What is the dispute resolution process?

The EU-UK Trade and Cooperation Agreement (ACT) established a new framework for law enforcement and judicial cooperation in criminal and civil matters after Brexit.

The UK and France are currently accusing each other of violating the agreement, which was reached last Christmas Eve, on licenses to fish in British waters following the country’s exit from the Union. European.

The ATT offers both the UK and an EU member to initiate a dispute settlement process against another signatory if they are not satisfied.

They can request arbitration, consultation and a court ruling.

The Prime Minister warned on Saturday that France could violate the ATT over its threat to block British fishing boats in ports and to carry out tighter controls in the English Channel.

The triggering of the dispute settlement clause in the ATT allows the UK to respond to these threats with proportionate sanctions against the French – which could affect boats that do not have a license allowing them to be licensed to operate in UK waters.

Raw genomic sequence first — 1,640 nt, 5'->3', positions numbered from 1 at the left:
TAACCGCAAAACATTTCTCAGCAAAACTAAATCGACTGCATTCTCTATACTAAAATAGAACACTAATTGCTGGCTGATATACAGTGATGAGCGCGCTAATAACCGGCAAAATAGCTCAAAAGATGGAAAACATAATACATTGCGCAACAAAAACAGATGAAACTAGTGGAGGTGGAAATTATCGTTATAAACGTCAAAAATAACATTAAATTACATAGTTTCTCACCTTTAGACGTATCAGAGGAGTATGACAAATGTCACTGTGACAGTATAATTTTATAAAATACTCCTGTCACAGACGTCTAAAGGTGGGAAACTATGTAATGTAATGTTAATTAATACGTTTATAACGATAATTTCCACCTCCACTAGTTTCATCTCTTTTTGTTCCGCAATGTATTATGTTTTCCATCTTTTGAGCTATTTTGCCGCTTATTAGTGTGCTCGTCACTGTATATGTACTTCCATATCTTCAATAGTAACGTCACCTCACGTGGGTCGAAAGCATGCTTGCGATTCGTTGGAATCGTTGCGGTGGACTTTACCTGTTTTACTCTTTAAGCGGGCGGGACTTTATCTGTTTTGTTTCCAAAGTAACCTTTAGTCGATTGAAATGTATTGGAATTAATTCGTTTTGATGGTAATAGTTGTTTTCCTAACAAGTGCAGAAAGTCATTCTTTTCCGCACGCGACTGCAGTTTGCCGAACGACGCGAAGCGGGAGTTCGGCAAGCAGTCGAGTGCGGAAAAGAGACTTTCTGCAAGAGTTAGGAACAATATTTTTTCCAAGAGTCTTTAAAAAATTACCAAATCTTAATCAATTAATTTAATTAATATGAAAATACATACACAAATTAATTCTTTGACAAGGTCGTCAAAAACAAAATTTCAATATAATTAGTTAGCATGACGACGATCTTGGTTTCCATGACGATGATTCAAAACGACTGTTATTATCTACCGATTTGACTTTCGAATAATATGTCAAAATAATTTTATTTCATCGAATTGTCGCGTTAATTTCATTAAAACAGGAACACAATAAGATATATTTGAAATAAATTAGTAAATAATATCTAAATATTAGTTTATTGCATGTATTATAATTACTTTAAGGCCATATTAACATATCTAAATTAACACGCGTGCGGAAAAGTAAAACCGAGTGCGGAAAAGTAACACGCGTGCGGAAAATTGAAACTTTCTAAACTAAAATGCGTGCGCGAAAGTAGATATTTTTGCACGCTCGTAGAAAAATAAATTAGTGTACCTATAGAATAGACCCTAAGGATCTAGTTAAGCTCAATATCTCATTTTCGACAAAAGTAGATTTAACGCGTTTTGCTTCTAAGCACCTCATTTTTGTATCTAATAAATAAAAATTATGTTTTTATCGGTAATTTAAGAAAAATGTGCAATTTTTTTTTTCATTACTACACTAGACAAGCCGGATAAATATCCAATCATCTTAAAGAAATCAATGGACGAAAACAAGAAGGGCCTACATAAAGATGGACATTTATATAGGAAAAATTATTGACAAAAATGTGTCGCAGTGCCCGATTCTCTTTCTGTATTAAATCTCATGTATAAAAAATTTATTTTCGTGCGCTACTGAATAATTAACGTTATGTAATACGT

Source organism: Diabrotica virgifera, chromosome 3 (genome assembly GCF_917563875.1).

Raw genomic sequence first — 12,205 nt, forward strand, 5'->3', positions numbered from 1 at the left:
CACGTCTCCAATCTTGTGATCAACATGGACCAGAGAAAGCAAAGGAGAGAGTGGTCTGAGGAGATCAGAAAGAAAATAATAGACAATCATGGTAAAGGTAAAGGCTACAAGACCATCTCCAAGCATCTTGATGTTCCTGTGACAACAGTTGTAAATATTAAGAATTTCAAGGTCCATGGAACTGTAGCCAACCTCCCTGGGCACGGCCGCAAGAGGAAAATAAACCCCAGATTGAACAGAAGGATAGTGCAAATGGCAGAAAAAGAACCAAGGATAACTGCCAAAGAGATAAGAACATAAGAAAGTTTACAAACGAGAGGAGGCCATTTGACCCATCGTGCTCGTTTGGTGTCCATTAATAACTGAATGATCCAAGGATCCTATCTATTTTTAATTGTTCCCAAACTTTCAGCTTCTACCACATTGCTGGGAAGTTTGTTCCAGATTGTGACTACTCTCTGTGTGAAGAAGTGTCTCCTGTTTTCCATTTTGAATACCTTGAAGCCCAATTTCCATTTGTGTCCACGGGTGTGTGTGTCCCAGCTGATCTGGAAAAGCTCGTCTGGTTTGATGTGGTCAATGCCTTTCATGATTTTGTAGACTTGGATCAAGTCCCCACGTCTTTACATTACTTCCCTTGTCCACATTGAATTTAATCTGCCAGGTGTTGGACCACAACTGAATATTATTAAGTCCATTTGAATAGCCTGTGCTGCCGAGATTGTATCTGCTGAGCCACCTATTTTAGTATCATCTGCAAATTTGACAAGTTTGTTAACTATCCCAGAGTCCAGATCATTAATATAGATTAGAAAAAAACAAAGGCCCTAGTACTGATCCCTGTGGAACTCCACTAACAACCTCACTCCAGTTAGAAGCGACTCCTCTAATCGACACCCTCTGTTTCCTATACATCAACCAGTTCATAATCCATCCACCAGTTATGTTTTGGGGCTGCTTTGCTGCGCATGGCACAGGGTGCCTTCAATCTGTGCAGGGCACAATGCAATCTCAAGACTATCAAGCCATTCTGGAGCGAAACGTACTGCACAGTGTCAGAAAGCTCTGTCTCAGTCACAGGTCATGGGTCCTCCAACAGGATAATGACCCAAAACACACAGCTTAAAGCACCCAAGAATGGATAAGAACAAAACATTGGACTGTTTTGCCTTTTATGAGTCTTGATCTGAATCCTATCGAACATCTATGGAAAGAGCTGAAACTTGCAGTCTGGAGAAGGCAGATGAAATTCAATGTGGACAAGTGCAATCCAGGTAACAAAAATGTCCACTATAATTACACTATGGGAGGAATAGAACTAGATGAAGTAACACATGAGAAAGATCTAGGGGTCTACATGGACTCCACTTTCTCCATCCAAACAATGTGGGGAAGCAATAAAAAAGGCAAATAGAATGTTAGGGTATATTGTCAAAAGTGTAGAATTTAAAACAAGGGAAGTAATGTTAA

If launched, a consultation period would be initiated, after which, if no solution was found, an arbitration panel would be formed with compensation demanded or even the treaty suspended as a sanction.

Mr Eustice said: “We don’t know what we’re going to do, they said they won’t introduce these measures until Tuesday at the earliest, we’ll see what they do.

“But if they put those measures in place, well, two can play this game and we obviously reserve the ability to respond in a proportionate way.”

The French ambassador to the United Kingdom was summoned to Downing Street on Thursday for this question.